Greetings all - welcome to, or back to, the mighty Gauntlet of Balthazar.
I have to admit right upfront that I've been finding that no matter how much I promise myself, it just seems harder and harder to find the time to post pretty much anything here since 2021. Frankly speaking this is probably because I've made a concerted effort to intentionally pull away from social media - which in my opinion is a fairly toxic influence on culture in general, and personally, I also find it a wonderful time-thief that just takes away from my various artistic endeavors.
Anyway, the writing aside from here is going well, art is being made, and music is being worked on - which is fulfilling in various respects. I know that I've mentioned here before that I would be putting more attention to evolving Stubborn God Productions presence on Youtube, and as a result I have indeed placed a number of new official music videos to that channel.
However, I thought I'd take the time today to mention the newest video featured on that channel, which is a piece of live modal guitar music called "Terrible Beauty 01". While most of the other videos thus far have been industrial-electronic, soundtrack, or acoustic guitar-driven singer-songwriter folk-rock tunes, this track stands out as something different.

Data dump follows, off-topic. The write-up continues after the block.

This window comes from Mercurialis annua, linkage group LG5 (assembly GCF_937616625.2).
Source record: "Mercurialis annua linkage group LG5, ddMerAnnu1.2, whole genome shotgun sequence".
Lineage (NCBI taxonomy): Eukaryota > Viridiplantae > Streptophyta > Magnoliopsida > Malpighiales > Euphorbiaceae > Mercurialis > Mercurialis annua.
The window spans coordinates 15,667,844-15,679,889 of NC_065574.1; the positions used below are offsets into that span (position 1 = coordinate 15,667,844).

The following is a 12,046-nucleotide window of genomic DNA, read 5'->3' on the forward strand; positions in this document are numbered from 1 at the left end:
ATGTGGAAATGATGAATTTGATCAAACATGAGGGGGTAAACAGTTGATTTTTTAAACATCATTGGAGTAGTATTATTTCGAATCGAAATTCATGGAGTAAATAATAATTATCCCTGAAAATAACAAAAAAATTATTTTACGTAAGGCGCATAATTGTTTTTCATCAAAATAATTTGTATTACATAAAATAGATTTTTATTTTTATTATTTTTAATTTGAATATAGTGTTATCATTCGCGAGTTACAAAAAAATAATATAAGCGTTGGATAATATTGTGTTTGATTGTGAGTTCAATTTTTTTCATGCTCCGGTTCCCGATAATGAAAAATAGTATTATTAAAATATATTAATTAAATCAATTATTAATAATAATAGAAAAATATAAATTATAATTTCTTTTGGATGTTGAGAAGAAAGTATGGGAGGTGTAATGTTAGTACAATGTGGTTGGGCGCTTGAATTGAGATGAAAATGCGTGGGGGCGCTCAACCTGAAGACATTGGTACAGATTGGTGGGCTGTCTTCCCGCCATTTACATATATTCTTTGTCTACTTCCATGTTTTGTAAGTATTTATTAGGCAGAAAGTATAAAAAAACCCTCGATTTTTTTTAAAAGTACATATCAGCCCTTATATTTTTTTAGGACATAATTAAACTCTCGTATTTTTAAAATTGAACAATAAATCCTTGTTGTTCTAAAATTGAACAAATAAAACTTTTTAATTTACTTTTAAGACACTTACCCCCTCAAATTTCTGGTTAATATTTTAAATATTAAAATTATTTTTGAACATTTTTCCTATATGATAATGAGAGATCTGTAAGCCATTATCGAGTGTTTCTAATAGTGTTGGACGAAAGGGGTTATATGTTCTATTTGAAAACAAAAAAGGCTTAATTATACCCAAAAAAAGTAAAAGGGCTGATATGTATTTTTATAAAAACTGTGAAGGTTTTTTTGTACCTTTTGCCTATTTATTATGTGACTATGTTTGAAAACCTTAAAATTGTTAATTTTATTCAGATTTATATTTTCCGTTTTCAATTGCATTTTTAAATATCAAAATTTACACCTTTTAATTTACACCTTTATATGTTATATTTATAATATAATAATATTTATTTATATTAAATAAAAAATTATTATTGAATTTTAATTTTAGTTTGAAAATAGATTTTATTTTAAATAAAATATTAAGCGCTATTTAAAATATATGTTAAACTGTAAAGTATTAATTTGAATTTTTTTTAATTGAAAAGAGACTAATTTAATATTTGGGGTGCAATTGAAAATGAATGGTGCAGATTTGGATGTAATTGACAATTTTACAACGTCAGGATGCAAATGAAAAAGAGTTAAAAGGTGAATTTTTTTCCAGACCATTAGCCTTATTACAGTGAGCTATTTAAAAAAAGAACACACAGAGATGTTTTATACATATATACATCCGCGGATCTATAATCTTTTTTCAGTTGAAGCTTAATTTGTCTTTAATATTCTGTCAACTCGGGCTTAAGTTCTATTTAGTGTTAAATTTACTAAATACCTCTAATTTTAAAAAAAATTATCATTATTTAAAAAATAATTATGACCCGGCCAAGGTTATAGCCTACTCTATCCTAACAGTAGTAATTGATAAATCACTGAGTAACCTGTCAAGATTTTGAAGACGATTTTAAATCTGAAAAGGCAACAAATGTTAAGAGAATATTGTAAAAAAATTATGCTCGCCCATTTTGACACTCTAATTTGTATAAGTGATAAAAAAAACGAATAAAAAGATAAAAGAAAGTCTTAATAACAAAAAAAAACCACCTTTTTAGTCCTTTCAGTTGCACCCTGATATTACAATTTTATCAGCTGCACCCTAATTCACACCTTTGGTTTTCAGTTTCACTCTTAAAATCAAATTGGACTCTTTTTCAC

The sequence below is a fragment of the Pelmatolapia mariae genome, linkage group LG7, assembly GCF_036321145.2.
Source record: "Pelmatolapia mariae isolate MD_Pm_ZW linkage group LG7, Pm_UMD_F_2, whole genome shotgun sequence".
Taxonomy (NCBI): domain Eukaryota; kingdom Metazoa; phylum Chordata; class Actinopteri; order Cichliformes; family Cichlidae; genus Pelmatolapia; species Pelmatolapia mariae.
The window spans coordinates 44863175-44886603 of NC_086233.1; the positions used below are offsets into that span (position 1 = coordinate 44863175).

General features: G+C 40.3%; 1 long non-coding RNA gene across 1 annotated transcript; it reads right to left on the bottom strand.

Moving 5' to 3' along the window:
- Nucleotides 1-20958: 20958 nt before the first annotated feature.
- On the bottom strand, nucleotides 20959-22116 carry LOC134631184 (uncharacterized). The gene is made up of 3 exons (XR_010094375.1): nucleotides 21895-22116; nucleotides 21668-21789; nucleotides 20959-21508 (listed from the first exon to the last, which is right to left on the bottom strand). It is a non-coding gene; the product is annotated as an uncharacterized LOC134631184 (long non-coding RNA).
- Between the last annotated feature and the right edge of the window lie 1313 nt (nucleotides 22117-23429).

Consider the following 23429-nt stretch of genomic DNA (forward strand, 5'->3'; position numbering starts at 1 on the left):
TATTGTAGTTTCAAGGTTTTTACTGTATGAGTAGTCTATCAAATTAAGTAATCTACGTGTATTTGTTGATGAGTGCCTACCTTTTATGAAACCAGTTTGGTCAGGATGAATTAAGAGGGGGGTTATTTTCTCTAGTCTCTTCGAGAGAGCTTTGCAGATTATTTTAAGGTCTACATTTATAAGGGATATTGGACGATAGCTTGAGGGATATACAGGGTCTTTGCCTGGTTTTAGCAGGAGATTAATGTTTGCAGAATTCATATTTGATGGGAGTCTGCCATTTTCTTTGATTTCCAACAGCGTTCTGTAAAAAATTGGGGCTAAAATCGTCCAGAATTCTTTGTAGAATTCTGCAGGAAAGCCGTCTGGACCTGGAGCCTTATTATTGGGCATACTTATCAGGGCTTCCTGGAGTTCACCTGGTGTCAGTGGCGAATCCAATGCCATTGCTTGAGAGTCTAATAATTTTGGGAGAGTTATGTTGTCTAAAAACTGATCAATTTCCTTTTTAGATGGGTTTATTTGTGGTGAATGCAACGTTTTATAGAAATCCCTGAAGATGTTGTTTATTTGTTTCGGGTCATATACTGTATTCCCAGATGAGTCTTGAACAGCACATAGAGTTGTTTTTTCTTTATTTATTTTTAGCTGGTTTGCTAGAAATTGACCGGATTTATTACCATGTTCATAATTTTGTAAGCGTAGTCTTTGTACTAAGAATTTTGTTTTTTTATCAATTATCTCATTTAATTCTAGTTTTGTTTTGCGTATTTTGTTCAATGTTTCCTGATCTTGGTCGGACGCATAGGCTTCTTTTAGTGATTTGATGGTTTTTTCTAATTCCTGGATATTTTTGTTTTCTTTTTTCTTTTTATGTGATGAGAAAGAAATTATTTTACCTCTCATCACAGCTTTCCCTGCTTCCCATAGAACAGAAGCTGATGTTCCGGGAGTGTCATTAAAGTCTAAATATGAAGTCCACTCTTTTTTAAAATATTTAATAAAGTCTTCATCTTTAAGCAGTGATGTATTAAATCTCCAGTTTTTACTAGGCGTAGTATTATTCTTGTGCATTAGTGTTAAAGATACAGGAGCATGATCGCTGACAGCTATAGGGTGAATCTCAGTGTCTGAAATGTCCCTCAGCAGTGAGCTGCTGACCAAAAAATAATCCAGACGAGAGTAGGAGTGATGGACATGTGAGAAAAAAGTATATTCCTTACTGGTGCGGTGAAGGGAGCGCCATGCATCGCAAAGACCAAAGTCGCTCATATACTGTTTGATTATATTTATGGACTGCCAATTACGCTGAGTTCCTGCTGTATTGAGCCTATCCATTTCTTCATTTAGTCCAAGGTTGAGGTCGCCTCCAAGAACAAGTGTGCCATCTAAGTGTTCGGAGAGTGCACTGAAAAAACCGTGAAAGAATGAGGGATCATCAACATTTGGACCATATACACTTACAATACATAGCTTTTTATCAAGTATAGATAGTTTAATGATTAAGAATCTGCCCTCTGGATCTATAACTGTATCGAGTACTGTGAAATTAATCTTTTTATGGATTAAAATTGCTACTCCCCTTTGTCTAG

I mean, I'm no guitar mad aficionado who can't get enough of some dude churning out break-neck wanky chops littered with "hammer ons", whammy bar, and that same old sound that everyone else imitates. I am also not a music theory purist, nor a gear head addict. I'm just an artist who happens to play a number of instruments, largely intuitively, and thus, I kind of know what I'm doing most of the time, even if have to think about it to define it.
Regardless, this track is what I think is a fairly catchy modal solo with some interesting turns and surprises played on my classic Fender American Heritage Stratocaster through a Roland Guitar Synth and Peavey Amp, with a capo and wooden pick. My style itself is a weird combination of slides, bends, plucks and once and a while some motivic development or sudden modulation. I perceive this piece as Prog Rock meets World Music meets Metal, but if you feel otherwise, let me know.
Ironically, though I was more involved in the Punk and Industrial Music scenes, I've always held a place in my heart for classic Progressive Rock guitarists such as Robert Fripp, Phil Manzanera, and Dave Gilmour, and who knows, maybe this is a bit of a tribute to that side of my musical influences.
So, enjoy, and if you'd like - subscribe to the Stubborn God Productions YouTube Channel and like, comment, and share. Because that would be nice!
Till next time